Book Review by Ian Shone
- Format: Kindle Edition
- File Size: 418 KB
- Print Length: 214 pages
- Publisher: Endeavour Press Ltd.; 1 edition (11 Jun 2012)
- Sold by: Amazon Media EU S.à r.l.
- Language: English
- ASIN: B008AY8NFM
Augustus: Son of Rome by Richard Foreman is available from:
The Julio-Claudian dynasty has long been a goldmine for writers, from Suetonius right down to Robert Graves, by way of Shakespeare. That fertile ground has been tread and retread again by countless playwrights, novelists and screenwriters, and with the demise of the salacious and relatively recent HBO series Rome—cancelled after two series despite its popularity—one might be forgiven for thinking the horse has been well and truly flogged to death. At least for the time being.
Yet if one were going to attempt yet another revisitation of the subject, Augustus would be the most obvious candidate for a focal character. His achievements were without equal in the ancient world, and he held onto his power (and his life) for a remarkably long time. There are many surprises and contradictions in his character, at least as it comes to us through the chroniclers. He has been portrayed variously as a reluctant antagonist (Antony and Cleopatra), a power-hungry sociopath (Cleopatra), and even a benign and slightly bumbling patriarch (I, Claudius). Could Augustus: Son of Rome breathe new life into the horse for one more flogging?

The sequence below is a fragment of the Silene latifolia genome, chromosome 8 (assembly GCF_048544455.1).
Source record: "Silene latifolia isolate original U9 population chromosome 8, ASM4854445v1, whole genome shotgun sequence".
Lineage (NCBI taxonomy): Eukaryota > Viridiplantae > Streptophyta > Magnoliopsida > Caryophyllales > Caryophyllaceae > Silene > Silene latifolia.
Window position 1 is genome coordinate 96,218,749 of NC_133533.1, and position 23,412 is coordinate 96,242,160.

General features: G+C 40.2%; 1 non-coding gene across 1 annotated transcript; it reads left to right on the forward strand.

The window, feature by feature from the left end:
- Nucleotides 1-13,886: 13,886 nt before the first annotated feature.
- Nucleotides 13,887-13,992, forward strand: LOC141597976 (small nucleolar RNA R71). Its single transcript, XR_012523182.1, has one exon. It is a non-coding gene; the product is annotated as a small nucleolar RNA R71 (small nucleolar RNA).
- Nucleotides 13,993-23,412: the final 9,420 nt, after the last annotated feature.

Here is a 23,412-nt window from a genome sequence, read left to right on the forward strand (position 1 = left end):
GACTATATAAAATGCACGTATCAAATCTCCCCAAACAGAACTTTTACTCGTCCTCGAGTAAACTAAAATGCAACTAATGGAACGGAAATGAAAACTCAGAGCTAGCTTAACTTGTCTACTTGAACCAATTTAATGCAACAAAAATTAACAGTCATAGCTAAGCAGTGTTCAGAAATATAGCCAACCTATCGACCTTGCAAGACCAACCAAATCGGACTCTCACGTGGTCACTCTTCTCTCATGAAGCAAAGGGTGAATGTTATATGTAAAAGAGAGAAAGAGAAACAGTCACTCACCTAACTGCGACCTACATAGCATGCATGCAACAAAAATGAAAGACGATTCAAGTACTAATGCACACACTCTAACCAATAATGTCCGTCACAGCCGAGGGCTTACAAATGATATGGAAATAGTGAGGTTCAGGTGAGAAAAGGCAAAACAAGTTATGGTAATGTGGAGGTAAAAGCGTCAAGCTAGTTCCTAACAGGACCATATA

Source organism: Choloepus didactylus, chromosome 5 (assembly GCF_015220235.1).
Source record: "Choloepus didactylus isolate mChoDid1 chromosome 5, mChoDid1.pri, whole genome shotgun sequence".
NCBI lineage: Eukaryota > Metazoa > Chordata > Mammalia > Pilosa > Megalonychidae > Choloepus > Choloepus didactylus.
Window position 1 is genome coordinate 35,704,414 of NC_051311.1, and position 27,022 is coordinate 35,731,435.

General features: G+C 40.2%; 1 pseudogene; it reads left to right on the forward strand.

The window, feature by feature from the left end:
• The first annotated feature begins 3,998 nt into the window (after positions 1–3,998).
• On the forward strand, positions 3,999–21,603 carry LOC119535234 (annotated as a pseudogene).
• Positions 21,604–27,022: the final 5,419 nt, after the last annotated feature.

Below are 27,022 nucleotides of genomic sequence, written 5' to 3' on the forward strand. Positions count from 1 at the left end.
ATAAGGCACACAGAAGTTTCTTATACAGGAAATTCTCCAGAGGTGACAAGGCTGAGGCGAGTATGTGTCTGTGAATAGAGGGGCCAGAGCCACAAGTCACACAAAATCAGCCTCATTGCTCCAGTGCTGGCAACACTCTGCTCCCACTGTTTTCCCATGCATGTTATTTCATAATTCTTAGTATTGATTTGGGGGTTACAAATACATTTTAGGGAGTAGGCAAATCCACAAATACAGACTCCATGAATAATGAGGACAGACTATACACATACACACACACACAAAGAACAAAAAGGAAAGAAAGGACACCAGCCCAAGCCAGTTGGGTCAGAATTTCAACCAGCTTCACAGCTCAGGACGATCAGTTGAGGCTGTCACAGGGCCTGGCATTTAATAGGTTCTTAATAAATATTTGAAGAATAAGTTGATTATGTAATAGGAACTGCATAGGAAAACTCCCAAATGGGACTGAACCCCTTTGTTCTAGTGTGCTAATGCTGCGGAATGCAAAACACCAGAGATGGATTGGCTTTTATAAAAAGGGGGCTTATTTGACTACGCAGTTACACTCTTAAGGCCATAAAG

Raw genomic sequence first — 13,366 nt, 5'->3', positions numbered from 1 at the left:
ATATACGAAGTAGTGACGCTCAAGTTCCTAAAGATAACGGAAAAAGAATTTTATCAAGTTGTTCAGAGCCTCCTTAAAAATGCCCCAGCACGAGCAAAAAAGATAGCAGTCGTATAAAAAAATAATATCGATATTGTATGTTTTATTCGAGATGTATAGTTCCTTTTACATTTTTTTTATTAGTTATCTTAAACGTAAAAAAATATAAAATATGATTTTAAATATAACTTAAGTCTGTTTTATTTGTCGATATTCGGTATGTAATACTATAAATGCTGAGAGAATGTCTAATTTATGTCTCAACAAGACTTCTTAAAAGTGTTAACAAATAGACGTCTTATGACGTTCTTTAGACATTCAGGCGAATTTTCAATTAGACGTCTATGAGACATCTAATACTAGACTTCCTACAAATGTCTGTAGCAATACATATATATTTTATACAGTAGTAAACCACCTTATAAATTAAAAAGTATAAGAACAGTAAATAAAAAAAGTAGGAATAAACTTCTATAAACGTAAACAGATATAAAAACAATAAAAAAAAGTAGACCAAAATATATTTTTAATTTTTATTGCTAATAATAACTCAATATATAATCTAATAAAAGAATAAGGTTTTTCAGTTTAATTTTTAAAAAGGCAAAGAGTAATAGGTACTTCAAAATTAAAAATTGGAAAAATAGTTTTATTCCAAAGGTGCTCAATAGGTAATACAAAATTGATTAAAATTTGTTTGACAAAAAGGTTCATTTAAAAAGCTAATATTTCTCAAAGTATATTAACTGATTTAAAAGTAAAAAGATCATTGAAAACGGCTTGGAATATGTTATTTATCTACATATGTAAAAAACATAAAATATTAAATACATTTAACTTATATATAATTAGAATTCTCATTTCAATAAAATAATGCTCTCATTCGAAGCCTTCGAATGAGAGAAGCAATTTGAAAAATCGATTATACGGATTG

Sadly, the answer is a resounding ‘no’. While the author’s love of his historical setting is evident, he seems to have little concern for what makes a novel readable. The story grinds along in a linear, episodic fashion reminiscent of Manfredi or Nigel Tranter, the kind of narrative-by-numbers approach that often betrays an author’s bias towards the history rather than the fiction. Famous names leap off the page, but they are never really fleshed out into believable characters. Almost every new scene is introduced with a lovingly described ‘establishing shot’ of the scenery. It is a world of ‘mauve skies’ and ‘saffron suns’, and when the tendency to overdescribe everything extends to love scenes the results are decidedly unpleasant.
On the whole, it’s really not very well written. The clichés come so thick and fast that the author doesn’t seem to care where he gets them from—at different points in the novel the characters quote John Donne (‘no man is an island’) and Edward Bulwer-Lytton (‘the pen is mightier than the sword’), despite the first century BC setting. There are odd leaps in tone and tenor, clusters of unnecessary modifiers and some truly horrendous phrases that suggest careless redrafting. It’s enough to make even the most hardened high school English teacher wince.
The author’s obvious love of his subject and his diligence in researching it are to be applauded. The little history lessons shoehorned into the novel are by far the most readable passages in the book, though they do get in the way of the story being told. It makes one wonder why the author didn’t try his hand at writing history, rather than historical fiction. Certainly most readers will find little here that they couldn’t find in the primary sources, except for unconvincing characterisation and sloppy writing.